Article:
Bjørndalen to continue biathlon career

The King of Biathlon announces decision to compete through the 2018 Olympics

Photo: IBU / Faster Skier Norway’s Ole Einar Bjørndalen celebrates silver in the men’s 10k sprint on April 2 at the first individual race of IBU World Championships in Oslo, Norway.

Photo: IBU / Faster Skier
Norway’s Ole Einar Bjørndalen celebrates silver in the men’s 10k sprint on April 2 at the first individual race of IBU World Championships in Oslo, Norway.

Chelsea Little
Faster Skier

“I was getting old, and the subject came up again—but I defied the experts and ran on ahead.”

When Ole Einar Bjørndalen decided to push forward with his biathlon career after two tough seasons in 2012 and 2013, it was with a big prize in his sights: the 2014 Olympics in Sochi, Russia.

There, he won a gold medal in the 10 k sprint to become the oldest Olympic gold medalist, at 40 years old.

But a new and perhaps sweeter prize beckoned: the 2016 World Championships at home in Oslo, Norway. Again, Bjørndalen ignored those calling for him to retire and give younger Norwegian teammates a chance on the World Cup circuit.

Many assumed that after the Oslo races, Bjørndalen—now 42 years old—would finally call it quits. And though he didn’t say that he would for sure retire, he gave hints, for instance telling the IOC that he couldn’t fully fulfill his role on their Athlete Committee until after Oslo because he was busy training to be in his top form. The implication was that after 2016, his duties as an athlete would be lighter.

But in a press conference after winning bronze in the 15 k mass start Oslo, his fourth medal of the championships, Bjørndalen said that he hadn’t yet decided about retirement and would make an announcement during the spring.

That announcement came on Tuesday, April 5, when the star—the winningest biathlete of all time—said that he would continue two more years, to the 2018 Olympics in PyeongChang, South Korea.

“I still think that I can perform at the top in a few years,” he said in the press conference. “When I can perform so well with a tough introduction to the season, and the body is responding well, it shows that the difference is small from 25 years ago.”

Bjørndalen has 94 World Cup biathlon victories to his name, plus one in cross-country skiing, and is searching for more. He has won a total of 57 World Championship and Olympic medals, including 28 golds—the last of which was in the men’s relay at 2016 World Championships in Oslo.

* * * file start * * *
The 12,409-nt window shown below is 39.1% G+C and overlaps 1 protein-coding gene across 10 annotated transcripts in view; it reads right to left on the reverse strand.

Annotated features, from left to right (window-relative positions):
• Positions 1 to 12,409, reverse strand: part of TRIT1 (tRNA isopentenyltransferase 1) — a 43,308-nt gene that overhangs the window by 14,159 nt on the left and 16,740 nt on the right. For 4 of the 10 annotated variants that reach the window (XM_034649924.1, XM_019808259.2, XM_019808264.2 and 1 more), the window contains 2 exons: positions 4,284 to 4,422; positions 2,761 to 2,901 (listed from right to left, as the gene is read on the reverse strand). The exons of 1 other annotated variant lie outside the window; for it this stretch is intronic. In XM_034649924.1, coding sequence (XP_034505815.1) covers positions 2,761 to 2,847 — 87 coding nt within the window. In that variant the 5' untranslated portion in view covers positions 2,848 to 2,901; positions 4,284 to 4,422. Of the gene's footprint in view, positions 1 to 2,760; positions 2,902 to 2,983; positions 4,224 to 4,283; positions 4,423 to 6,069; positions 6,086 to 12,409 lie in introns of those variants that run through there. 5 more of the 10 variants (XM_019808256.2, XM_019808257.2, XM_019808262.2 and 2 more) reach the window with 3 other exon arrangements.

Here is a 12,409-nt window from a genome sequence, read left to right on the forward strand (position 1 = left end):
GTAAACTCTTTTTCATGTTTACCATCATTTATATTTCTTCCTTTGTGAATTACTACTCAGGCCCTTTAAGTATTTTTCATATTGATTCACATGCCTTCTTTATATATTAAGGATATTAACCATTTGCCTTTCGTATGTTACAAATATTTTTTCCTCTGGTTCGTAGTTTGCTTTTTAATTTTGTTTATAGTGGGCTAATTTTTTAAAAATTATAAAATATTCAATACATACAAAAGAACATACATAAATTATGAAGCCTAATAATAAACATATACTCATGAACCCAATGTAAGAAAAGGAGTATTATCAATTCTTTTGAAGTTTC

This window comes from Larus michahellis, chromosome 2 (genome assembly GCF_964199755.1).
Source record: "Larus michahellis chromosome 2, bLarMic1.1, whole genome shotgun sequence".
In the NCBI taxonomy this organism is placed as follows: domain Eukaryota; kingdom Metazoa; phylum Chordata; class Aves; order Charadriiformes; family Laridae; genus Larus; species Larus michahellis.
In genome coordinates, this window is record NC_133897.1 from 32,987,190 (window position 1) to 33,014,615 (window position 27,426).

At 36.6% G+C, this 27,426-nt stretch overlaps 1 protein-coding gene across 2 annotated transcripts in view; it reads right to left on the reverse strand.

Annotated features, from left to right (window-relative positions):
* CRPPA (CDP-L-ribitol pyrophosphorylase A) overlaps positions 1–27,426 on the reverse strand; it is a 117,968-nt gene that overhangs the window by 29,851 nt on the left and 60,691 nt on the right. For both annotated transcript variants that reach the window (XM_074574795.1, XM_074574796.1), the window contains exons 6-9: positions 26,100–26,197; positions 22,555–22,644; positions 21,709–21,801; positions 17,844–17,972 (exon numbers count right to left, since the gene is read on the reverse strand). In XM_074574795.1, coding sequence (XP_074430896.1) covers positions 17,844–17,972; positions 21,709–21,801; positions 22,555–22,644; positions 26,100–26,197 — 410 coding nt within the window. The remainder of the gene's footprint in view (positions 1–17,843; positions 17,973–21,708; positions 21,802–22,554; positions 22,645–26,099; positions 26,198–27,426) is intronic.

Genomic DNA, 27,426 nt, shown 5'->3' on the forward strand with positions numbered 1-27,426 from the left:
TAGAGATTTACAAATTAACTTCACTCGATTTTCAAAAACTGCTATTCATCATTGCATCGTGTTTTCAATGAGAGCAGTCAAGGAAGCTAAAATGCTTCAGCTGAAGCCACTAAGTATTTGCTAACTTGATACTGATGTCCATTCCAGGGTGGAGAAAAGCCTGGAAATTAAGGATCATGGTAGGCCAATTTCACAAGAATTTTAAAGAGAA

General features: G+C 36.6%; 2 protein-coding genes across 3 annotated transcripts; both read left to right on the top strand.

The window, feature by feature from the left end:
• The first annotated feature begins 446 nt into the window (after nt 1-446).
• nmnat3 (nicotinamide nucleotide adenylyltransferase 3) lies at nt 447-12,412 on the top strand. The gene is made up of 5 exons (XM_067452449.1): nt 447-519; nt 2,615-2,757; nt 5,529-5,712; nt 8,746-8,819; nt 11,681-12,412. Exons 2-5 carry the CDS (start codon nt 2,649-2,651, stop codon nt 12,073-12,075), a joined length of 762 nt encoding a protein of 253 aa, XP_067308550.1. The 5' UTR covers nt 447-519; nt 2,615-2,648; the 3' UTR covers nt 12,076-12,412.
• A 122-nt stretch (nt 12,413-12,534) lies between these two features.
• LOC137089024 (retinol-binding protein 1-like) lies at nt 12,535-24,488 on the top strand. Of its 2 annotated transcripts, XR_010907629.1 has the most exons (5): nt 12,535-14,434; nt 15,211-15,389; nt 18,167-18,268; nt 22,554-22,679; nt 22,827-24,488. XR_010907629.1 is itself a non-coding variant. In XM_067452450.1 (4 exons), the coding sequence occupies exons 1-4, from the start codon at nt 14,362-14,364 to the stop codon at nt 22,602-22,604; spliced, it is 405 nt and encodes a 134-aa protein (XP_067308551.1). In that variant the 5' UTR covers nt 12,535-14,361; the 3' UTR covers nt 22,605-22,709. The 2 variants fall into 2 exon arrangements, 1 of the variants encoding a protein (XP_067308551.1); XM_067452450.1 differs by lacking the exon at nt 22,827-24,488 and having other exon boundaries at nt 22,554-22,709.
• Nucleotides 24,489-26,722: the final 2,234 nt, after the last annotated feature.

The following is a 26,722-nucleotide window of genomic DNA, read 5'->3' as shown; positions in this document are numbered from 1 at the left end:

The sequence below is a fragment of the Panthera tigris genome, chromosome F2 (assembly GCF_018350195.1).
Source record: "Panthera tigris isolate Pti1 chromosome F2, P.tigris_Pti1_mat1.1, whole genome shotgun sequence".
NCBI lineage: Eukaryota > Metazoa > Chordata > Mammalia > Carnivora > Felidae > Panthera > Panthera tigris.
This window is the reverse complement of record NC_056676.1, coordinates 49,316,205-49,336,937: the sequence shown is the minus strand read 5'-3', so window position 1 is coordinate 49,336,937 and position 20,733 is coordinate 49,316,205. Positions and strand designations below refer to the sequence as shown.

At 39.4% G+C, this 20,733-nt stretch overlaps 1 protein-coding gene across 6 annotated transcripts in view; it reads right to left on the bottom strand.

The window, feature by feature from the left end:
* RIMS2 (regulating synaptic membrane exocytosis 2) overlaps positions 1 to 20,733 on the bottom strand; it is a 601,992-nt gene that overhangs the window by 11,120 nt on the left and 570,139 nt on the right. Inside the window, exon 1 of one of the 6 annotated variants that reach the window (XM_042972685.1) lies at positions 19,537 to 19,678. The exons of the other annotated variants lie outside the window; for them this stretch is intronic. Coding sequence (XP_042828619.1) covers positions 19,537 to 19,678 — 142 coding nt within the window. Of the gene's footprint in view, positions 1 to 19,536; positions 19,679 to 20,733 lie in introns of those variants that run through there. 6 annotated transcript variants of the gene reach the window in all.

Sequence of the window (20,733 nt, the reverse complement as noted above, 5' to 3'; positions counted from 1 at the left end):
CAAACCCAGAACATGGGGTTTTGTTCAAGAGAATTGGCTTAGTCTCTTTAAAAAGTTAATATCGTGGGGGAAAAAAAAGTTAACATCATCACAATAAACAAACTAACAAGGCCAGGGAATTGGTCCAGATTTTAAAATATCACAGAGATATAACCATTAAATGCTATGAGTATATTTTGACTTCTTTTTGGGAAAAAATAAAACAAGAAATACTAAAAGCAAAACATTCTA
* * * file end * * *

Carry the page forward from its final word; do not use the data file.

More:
“I look forward to embark on a new season,” he continued. “The reason I continue is that I have a huge motivation. I feel as motivated as when I was 20 years old.”

Some changes are on the horizon, however. He has agreed to step down from his position with the International Olympic Committee, for example.

“I must apologize that I have not done as much as I should have done,” he admitted. “I like to keep on with what I do. I think I can accomplish more in sports than with the IOC right now.”

And the biggest change? Bjørndalen will become a father. He has been in a relationship with Belorussian biathlete Darya Domracheva, although the two have rarely explicitly addressed it in the media; fans instead have gathered the details through media photos.

Domracheva, the 2015 World Cup Total Score winner and a three-time Olympic gold medalist herself, took the 2015-2016 season off due to exhaustion.

Bjørndalen announced that the two are expecting a child in October.

“The decision was taken together with Darya,” he said. “It takes a bit of organizing, but there are some who have done it before us… It is very exciting to be a father. I have great family home and am used to kids… I look forward to it. It is a new value in life. I really appreciate that I get to experience it.”

This article was originally published on Faster Skier. View the original article at

It also appeared in the April 15, 2016, issue of the Norwegian American Weekly.

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